If the starter isn't sour yet, then you need to let it sit a while longer. The yeast is alive, which you can tell from the bubbles, but hasn't reproduced enough yet to create the number of little yeast critters to make the dough sour, or leaven you bread. When you add it to the bread, it has to be mixed in thoroughly. And then, know that sour dough takes longer to rise than does dough made with commercial yeast strains. But, it will rise, and give you that wonderful sourdough flavor you are looking for. Obviously, heat will help. The dough should be kept at about 110 degrees for fastest action. Much more than that will kill the yeast.

A trick I often use is to fill my sink with 120' water, then set my dough bowl into the sink. The water cools rapidly enough so as not to overheat the dough, but transfers enough heat energy into the dough as to jump-start the action. After the dough is warm, place it in a warm location, covered of course.

Hope that helps.

Seeeeeeya; Chief Longwind of the North
__________________
“No amount of success outside the home can compensate for failure within the home…"

Check out my blog for the friendliest cooking instruction on the net. Go ahead. You know you want to.- http://gwnorthsfamilycookin.wordpress.com/
Chief Longwind Of The North is offline   Reply With Quote
Old 01-31-2013, 11:50 PM   #17
Master Chef
 
FrankZ's Avatar
Site Administrator
 
Join Date: Nov 2009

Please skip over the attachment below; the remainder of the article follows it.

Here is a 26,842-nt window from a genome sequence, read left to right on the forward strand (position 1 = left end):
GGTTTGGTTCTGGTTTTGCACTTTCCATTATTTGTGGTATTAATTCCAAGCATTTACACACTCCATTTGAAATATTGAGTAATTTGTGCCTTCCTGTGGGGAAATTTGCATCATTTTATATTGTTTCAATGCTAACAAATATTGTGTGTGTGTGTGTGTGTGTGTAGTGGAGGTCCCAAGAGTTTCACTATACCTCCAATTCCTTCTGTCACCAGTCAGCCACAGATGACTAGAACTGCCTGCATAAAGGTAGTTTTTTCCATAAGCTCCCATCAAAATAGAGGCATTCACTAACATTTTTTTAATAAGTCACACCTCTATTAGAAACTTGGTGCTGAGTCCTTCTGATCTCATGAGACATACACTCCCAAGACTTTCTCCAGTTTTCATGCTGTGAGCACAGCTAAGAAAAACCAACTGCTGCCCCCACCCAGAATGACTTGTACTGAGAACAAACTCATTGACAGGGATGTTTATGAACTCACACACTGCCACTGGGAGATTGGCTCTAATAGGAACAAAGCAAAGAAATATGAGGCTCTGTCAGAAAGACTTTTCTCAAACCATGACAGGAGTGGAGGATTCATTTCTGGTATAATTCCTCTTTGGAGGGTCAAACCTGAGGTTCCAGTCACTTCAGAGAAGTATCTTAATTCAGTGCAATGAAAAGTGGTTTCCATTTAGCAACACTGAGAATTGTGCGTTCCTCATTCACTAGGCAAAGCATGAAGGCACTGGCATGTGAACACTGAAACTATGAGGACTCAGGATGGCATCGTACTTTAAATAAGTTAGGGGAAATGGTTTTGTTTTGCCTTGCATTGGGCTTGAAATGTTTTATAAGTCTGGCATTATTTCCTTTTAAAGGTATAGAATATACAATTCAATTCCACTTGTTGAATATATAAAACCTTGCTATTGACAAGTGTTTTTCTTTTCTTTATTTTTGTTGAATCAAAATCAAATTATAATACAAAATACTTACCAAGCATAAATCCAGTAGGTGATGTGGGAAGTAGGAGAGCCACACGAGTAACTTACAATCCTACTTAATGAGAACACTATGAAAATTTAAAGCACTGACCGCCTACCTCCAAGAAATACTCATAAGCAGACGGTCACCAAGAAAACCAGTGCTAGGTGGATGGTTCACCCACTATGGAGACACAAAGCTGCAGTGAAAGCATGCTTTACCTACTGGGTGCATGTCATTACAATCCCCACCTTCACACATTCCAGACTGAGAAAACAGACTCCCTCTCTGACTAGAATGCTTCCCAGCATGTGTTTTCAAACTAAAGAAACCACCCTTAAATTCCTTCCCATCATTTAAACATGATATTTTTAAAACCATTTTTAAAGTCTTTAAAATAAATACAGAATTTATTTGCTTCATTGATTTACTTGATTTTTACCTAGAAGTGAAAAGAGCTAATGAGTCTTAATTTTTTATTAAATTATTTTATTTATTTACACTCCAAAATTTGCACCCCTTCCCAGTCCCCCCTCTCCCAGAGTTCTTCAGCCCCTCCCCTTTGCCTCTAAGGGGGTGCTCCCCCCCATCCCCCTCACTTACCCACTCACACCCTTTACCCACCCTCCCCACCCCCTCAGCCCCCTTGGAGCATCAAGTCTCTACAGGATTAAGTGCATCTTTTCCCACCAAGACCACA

Location: Chesapeake Bay
Posts: 9,633
Quote:
Originally Posted by kowkl View Post
Hi All, I need Help.

I've cultured a sour dough starter for 8 days. I've been feeding it daily. The container that i'm using is almost full and I took out 2 x 1/3 cup of starter and added 3 x 1/3 cup of bread flour and 2 tsp of salt. I've mixed it together and left it out to rise. After more than 10 hrs the dough still remains the same. Can any one help ? TQ

The first question that needs to be asked is did the starter double itself between feedings? Was it able to do that in 7 to 10 hours? If not you are not going to leaven bread.

How were you feeding? What ratio? How often? What sort of temperature are you letting the starter work in?
__________________
"First you start with a pound of bologna..."
-My Grandmother on how to make ham salad.
FrankZ is offline   Reply With Quote
Old 02-02-2013, 10:12 AM   #18
Assistant Cook
 
Join Date: Jan 2013
Location: Kuala Lumpur
Posts: 15
Quote:
Originally Posted by FrankZ View Post
The first question that needs to be asked is did the starter double itself between feedings? Was it able to do that in 7 to 10 hours? If not you are not going to leaven bread.